• Another Sandy Bridge Era Motherboard Now Supported By Coreboot
    The Sapphire Pure Platinum H61 is the latest motherboard to be supported by mainline Coreboot for replacing the board's proprietary BIOS.
  • OSI Welcomes the Journal of Open Source Software as Affiliate Member
    The Open Source Initiative® (OSI), a global non-profit organization formed to educate about and advocate for the benefits of open source software and communities, announced that the Journal Of Open Source Software (JOSS), a peer-reviewed journal for open source research software packages, is now an OSI affiliate member.
  • Open source project uses Docker for serverless computing
    Serverless computing has fast become a staple presence on major clouds, from Amazon to Azure. It’s also inspiring open source projects designed to make the concept of functions as a service useful to individual developers. The latest of these projects, called simply Functions as a Service (FaaS) by developer and Linux User contributor Alex Ellis, uses Docker and its native Swarm cluster management technology to package any process as a function available through a web API.
  • PyCharm 2017.1, MicroStrategy 2017.1, Next.js 2.0, and Ubuntu 17.04 final beta released — SD Times news digest: March 27, 2017
  • Open source JavaScript, Node.js devs get NPM Orgs for free
    The SaaS-based tool, which features capabilities like role-based access control, semantic versioning, and package discovery, now can be used on public code on the NPM registry, NPM Inc. said on Wednesday. Developers can transition between solo projects, public group projects, and commercial projects, and users with private registries can use Orgs to combine code from public and private packages into a single project.
  • Slaying Monoliths at Netflix with Node.js
    The growing number of Netflix subscribers -- nearing 85 million at the time of this Node.js Interactive talk -- has generated a number of scaling challenges for the company. In his talk, Yunong Xiao, Principal Software Engineer at Netflix, describes these challenges and explains how the company went from delivering content to a global audience on an ever-growing number of platforms, to supporting all modern browsers, gaming consoles, smart TVs, and beyond. He also looks at how this led to radically modifying their delivery framework to make it more flexible and resilient.
  • Mudlet, the open source MUD client has a new major stable build available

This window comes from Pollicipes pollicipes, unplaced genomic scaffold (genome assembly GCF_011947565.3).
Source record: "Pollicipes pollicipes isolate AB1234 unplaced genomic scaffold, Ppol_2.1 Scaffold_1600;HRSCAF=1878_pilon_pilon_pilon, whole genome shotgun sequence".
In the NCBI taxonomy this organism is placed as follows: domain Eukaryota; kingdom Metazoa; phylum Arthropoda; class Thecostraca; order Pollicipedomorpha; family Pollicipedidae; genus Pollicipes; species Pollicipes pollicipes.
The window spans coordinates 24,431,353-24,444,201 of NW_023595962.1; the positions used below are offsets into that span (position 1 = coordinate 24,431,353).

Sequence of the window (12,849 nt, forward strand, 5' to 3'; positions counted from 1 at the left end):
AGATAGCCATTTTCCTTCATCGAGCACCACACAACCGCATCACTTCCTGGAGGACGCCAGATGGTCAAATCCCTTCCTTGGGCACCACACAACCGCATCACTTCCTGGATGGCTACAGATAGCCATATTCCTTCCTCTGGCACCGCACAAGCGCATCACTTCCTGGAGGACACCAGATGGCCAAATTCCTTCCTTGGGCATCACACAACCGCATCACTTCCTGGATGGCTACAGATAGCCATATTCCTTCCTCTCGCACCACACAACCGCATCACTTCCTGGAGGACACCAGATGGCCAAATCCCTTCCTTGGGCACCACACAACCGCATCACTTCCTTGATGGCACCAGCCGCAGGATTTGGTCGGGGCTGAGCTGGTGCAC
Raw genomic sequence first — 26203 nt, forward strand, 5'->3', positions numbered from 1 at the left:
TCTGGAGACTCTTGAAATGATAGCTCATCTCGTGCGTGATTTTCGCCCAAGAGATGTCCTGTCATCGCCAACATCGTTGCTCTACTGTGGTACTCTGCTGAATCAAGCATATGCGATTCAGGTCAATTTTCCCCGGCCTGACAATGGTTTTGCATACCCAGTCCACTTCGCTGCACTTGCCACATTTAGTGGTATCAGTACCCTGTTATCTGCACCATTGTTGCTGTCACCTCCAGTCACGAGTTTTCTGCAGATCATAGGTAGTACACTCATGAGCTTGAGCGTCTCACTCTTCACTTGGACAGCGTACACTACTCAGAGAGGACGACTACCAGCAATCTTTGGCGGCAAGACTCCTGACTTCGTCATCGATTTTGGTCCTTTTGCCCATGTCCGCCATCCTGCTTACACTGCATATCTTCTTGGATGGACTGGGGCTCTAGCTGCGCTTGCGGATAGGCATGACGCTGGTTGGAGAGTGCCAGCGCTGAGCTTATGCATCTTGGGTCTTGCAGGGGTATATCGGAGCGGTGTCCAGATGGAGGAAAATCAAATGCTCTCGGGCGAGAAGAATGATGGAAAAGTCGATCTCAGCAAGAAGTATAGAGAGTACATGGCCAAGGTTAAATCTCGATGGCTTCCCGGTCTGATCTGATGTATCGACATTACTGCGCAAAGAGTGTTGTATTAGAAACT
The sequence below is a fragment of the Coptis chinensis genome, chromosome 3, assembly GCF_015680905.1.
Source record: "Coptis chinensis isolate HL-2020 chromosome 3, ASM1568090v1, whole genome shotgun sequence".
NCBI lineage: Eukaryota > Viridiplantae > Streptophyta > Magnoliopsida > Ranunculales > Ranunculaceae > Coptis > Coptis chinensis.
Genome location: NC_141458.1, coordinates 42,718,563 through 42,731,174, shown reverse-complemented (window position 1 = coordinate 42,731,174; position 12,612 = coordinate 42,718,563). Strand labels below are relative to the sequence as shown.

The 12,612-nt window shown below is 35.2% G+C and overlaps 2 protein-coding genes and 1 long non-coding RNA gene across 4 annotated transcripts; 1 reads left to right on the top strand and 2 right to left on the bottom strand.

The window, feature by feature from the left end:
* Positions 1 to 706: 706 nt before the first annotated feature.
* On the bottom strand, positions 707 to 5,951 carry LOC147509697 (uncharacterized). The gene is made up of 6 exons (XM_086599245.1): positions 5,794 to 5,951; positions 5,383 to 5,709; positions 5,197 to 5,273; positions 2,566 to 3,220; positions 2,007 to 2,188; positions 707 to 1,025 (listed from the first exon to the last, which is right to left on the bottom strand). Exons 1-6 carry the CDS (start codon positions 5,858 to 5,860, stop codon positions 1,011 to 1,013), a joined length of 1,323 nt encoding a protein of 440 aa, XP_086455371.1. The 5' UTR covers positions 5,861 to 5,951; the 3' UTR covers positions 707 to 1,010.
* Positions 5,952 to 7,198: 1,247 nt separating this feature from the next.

I don't know how many of you play MUDs, but Mudlet, an open source cross-platform MUD client has hit version 3.0.

today's howtos

Minimal Linux Live

Minimal Linux Live is, as the name suggests, a very minimal Linux distribution which can be run live from a CD, DVD or USB thumb drive. One of the things which set Minimal Linux Live (MLL) apart from other distributions is that, while the distribution is available through a 7MB ISO file download, the project is designed to be built from source code using a shell script. The idea is that we can download scripts that will build MLL on an existing Linux distribution. Assuming we have the proper compiler tools on our current distribution, simply running a single shell script and waiting a while will produce a bootable ISO featuring the MLL operating system. Yet another option the MLL project gives us is running the distribution inside a web browser using a JavaScript virtual machine. The browser-based virtual machine running MLL can be found on the project's website, under the Emulator tab. This gives us a chance to try out the operating system in our web browser without installing or building anything. I decided to try the MLL build process to see if it would work and how long it would take if everything went smoothly. I also wanted to find out just how much functionality such a small distribution could offer. The project's documentation mostly covers building MLL on Ubuntu and Linux Mint and so I decided to build MLL on a copy of Ubuntu 16.04 I had running in a virtual machine. The steps to build MLL are fairly straight forward. On Ubuntu, we first install six packages to make sure we have all the required dependencies. Then we download an archive containing MLL's build scripts. Then we unpack the archive and run the build script. We just need to type four commands in Ubuntu's virtual terminal to kick-start the build process. Read more

GCC Compiler Tests At A Variety Of Optimization Levels Using Clear Linux

For those curious about the impact of GCC compiler optimization levels, a variety of benchmarks were carried out using GCC 6.3 on Intel's Clear Linux platform. Read more Also: LLVM 4.0.1 Planning, Aiming For Better Stable Releases